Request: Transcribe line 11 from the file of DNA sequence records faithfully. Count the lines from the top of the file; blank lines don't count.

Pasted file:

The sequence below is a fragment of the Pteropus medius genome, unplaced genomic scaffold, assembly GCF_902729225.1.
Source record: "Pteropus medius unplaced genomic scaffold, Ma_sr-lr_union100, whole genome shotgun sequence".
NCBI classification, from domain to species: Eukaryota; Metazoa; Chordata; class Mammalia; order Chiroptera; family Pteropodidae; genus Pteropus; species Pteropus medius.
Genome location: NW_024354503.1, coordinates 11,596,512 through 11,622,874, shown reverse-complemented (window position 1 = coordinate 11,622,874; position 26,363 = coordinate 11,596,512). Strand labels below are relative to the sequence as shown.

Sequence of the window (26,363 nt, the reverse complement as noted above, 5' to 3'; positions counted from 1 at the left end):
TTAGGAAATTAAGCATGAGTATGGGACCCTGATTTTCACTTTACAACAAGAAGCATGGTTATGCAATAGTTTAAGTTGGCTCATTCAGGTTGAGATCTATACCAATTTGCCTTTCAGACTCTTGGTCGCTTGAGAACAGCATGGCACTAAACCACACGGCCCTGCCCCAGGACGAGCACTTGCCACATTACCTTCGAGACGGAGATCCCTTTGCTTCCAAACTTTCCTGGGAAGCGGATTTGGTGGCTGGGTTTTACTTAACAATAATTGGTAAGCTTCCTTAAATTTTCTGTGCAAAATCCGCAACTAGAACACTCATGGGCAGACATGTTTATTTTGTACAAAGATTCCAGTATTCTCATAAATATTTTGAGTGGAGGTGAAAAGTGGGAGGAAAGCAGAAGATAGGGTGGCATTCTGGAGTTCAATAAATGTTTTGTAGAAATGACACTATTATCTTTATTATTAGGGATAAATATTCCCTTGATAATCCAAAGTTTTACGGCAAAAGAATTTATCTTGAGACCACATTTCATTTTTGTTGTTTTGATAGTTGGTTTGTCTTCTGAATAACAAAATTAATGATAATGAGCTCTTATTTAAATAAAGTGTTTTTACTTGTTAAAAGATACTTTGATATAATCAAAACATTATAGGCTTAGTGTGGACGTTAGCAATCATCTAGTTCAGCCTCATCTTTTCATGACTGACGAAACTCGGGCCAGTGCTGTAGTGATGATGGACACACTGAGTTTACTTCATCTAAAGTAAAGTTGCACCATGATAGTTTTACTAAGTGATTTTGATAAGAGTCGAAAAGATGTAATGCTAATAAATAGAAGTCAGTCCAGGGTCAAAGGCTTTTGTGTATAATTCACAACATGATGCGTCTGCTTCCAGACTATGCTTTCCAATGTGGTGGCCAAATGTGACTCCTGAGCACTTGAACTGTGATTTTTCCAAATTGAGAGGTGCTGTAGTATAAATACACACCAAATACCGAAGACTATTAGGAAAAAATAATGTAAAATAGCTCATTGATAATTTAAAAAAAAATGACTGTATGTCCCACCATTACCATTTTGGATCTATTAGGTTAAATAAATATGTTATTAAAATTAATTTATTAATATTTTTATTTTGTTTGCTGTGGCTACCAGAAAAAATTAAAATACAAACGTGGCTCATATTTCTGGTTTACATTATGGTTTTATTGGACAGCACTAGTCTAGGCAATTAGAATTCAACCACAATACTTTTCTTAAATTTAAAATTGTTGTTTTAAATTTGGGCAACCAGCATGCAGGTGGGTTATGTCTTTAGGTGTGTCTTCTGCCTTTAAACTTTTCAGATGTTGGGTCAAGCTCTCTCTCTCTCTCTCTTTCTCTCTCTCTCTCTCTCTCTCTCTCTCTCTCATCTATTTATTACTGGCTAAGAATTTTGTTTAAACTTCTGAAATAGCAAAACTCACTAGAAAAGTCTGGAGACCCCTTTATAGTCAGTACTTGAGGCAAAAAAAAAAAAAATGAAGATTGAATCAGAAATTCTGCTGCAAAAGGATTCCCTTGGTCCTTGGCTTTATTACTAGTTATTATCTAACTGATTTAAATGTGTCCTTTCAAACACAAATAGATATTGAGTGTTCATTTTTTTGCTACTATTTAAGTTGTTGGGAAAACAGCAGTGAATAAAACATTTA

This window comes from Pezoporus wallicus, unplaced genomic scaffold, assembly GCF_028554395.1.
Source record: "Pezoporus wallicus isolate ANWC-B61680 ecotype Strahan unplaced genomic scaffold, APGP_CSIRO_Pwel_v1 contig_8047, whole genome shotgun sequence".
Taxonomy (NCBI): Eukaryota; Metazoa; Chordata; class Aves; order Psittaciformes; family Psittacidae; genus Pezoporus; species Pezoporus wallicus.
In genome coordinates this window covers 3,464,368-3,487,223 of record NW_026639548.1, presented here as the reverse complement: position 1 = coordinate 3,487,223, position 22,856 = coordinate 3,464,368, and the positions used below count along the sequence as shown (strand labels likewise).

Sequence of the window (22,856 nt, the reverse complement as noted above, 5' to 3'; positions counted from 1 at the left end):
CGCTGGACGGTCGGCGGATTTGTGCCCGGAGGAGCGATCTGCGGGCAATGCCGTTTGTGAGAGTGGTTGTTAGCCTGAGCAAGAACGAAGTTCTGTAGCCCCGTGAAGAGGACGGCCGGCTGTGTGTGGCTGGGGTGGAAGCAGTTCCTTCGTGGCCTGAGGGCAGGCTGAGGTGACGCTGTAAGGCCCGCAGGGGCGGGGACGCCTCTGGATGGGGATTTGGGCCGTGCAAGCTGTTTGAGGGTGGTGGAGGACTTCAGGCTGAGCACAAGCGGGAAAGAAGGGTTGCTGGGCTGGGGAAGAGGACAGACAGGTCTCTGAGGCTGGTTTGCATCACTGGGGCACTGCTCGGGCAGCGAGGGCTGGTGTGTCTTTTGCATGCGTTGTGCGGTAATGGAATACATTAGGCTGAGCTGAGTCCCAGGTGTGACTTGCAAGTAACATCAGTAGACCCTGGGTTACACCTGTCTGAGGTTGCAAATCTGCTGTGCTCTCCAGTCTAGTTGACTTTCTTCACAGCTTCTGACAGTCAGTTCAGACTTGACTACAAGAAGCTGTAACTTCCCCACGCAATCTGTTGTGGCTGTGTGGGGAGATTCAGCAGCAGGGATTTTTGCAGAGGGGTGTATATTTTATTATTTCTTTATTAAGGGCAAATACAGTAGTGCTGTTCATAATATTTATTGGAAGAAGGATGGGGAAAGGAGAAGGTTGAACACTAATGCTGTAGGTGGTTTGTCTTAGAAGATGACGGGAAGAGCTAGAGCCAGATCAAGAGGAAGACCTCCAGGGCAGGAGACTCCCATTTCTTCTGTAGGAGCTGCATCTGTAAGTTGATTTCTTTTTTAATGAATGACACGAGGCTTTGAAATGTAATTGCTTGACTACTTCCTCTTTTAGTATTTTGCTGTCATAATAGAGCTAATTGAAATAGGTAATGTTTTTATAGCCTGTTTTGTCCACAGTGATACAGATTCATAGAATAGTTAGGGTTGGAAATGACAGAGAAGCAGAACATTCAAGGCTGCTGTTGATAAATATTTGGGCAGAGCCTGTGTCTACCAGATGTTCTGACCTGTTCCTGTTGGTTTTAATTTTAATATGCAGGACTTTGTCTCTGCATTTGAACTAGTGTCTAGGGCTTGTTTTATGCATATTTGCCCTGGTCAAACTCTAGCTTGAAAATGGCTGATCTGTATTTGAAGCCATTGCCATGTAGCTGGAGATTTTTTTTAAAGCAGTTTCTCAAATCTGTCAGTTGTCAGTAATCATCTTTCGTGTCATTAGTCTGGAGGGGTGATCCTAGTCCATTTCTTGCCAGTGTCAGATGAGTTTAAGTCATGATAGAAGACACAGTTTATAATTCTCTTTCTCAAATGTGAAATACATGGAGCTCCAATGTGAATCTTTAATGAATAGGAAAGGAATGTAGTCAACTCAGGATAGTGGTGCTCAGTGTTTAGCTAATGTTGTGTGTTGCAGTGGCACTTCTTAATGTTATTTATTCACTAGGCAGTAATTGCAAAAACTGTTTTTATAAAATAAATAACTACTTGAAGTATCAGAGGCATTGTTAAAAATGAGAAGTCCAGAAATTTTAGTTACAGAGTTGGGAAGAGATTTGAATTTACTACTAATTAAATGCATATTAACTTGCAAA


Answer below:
Sequence of the window (22,856 nt, the reverse complement as noted above, 5' to 3'; positions counted from 1 at the left end):